Kalaupapa Sustainability Program
The priorities of Kalaupapa National Historical Park are first and foremost protection of the historic artifacts that have been left here over time as the peninsula has changed, and also preservation of the pristine ecology of the park through efforts in native species propagation and control of invasive plants and animals. With these goals in mind Kalaupapa National Historical Park has developed an intensive sustainability program.
In the past waste produced in Kalaupapa in the past has been dumped into an onsite landfill. This practice prevailed until as recently as June 2010 when the landfill closed, but since then all waste must be flown off the peninsula or shipped out by the annual barge removed from the peninsula by ulterior means. The National Park Service, in expectation of this situation, established the Kalaupapa recycling and compost program. The program has been running for the past three years and has improved greatly since its inception to a point where all residents and workers in Kalaupapa are involved.
Recyclables in Kalaupapa are collected and shipped to Oahu. The recyclables are then reclaimed and established as new products. Compost is also collected and biodegraded into a nutrient rich fertilizer. The remaining non recyclable products are collected and shipped to a landfill on Molokai through an air freight service.
Besides the recycling program, the Kalaupapa sustainability program has other projects that have been established in the past and some that are still in development.
One such project is a community organic garden. Kalaupapa is provided with a shipment of produce once a week, this shipment is not nearly enough to provide for the needs of the workers and the patients. By establishing a garden where workers and patients can grow fresh produce, the problems with produce shortages will diminish.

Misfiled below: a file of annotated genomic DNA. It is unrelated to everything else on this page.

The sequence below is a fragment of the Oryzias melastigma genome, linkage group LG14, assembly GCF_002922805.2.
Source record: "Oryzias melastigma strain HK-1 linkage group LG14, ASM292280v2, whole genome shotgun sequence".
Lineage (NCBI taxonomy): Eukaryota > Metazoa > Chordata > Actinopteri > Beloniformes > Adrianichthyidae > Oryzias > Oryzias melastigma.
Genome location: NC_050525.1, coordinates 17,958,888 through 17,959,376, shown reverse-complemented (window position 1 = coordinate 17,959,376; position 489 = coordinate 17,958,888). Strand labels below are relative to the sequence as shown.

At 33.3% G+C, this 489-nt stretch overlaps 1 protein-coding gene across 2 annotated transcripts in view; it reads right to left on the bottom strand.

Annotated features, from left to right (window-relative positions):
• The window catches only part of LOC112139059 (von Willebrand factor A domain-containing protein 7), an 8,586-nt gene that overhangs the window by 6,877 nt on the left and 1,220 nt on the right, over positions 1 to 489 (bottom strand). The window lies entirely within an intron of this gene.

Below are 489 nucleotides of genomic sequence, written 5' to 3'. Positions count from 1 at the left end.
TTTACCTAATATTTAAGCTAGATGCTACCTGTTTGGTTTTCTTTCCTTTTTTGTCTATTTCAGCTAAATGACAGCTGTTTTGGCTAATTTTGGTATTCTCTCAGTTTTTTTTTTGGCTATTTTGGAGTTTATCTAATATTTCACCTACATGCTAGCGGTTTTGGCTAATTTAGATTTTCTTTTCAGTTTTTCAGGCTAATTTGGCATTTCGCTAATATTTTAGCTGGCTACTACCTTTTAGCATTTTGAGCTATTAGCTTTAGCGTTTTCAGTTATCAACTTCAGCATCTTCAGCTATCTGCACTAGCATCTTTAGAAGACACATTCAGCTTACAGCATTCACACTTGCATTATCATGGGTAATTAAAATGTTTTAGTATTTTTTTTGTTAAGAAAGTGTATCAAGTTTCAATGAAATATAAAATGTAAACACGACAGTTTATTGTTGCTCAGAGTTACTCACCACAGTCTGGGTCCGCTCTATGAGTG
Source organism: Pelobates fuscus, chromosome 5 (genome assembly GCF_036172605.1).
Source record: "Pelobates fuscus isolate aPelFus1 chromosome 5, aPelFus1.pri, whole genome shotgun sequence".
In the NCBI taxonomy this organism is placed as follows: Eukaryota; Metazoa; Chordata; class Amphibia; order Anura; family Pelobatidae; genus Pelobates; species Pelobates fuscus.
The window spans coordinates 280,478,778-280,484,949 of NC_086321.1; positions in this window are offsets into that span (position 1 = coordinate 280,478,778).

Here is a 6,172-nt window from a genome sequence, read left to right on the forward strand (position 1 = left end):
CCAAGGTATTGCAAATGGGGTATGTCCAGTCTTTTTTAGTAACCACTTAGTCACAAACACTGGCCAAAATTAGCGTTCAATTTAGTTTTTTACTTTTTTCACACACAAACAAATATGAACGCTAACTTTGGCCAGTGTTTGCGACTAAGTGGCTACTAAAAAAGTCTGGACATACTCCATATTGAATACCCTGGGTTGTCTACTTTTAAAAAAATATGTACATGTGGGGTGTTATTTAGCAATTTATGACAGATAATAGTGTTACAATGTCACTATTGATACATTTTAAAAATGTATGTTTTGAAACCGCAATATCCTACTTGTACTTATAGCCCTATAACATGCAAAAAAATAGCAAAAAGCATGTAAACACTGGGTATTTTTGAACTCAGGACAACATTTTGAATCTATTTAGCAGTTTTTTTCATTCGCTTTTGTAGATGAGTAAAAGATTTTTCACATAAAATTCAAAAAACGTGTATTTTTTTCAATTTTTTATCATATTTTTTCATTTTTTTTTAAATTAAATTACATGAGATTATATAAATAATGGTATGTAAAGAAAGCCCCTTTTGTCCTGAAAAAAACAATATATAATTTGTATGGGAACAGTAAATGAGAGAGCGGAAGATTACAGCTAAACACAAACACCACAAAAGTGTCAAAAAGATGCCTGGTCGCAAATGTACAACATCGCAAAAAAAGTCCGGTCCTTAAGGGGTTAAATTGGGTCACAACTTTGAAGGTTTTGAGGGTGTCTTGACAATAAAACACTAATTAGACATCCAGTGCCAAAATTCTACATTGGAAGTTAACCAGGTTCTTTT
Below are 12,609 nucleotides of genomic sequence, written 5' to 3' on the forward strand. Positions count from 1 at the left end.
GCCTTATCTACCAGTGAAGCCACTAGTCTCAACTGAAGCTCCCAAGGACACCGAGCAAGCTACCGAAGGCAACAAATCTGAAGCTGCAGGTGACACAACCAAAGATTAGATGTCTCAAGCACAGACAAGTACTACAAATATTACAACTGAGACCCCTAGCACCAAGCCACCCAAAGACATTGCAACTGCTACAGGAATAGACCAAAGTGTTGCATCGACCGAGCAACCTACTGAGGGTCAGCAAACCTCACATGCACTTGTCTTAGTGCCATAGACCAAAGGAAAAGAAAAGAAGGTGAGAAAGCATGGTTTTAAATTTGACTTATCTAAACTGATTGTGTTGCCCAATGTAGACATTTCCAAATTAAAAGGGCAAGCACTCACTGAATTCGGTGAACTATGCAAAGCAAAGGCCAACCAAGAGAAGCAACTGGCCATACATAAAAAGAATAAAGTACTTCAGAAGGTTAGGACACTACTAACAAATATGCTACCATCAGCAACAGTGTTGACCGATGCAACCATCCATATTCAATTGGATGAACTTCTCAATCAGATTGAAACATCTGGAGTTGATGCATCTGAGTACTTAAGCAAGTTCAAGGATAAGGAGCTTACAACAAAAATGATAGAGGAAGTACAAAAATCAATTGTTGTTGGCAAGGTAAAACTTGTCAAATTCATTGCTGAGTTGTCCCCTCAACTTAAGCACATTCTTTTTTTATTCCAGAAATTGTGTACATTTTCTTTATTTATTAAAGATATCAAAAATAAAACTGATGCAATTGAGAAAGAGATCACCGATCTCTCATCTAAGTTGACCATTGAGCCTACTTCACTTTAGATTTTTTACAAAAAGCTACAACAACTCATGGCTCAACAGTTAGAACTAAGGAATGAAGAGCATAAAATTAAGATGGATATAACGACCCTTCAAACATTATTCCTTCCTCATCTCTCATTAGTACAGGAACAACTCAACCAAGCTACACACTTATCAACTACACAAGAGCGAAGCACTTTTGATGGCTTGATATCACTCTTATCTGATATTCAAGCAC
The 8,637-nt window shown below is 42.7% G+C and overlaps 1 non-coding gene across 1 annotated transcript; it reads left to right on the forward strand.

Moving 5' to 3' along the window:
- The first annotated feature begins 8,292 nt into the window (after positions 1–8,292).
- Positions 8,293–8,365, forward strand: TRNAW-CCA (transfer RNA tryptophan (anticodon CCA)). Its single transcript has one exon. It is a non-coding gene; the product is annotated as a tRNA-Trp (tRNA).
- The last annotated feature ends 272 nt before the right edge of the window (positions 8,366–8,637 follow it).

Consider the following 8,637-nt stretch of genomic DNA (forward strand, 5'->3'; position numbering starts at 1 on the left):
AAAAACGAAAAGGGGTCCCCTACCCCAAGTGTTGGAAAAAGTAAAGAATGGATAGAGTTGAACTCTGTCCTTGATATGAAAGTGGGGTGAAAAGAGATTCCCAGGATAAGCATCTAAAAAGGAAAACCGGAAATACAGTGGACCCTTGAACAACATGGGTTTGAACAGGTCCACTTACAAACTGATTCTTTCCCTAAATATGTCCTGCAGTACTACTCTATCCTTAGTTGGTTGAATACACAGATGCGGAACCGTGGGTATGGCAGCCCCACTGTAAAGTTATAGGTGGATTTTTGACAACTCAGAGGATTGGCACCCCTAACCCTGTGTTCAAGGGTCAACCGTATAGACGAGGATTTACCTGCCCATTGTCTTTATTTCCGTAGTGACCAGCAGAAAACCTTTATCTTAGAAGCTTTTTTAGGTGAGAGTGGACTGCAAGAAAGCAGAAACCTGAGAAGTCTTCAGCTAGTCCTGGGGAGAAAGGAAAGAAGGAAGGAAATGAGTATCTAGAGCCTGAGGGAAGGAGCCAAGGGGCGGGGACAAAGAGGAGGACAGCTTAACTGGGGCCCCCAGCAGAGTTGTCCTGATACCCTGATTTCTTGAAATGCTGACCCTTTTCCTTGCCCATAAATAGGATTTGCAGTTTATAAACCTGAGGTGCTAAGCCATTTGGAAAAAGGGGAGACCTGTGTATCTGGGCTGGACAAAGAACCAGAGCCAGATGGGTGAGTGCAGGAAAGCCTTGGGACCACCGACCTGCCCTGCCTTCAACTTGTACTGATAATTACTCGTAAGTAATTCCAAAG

Postal waste Reduction
Another ongoing project is the reduction of waste related parcel service in Kalaupapa. The goals of this project are to: remove residents in Kalaupapa from unwanted mailing lists, to promote the recycling of junk mail, recycle packaging materials and provide the to provide the materials to change address if such a service is needed.
The Kalaupapa environmental newsletter is has been a way of informing the Kalaupapa residents of changes in the recycling system, different conservation projects such as beach clean up days and other ways they can contribute to the protection of the land. The first five environmental newsletters were written by the second sustainability intern that Kalaupapa National Historical Park hosted, Valerie Vogan. Recent newsletters were written by Simon Anderson.
Did You Know?
The Kalaupapa peninsula and nearby valleys are extremely rich in archeological resources. Most of the sites are intact and very well preserved due to the lack of development as seen on other neighboring islands.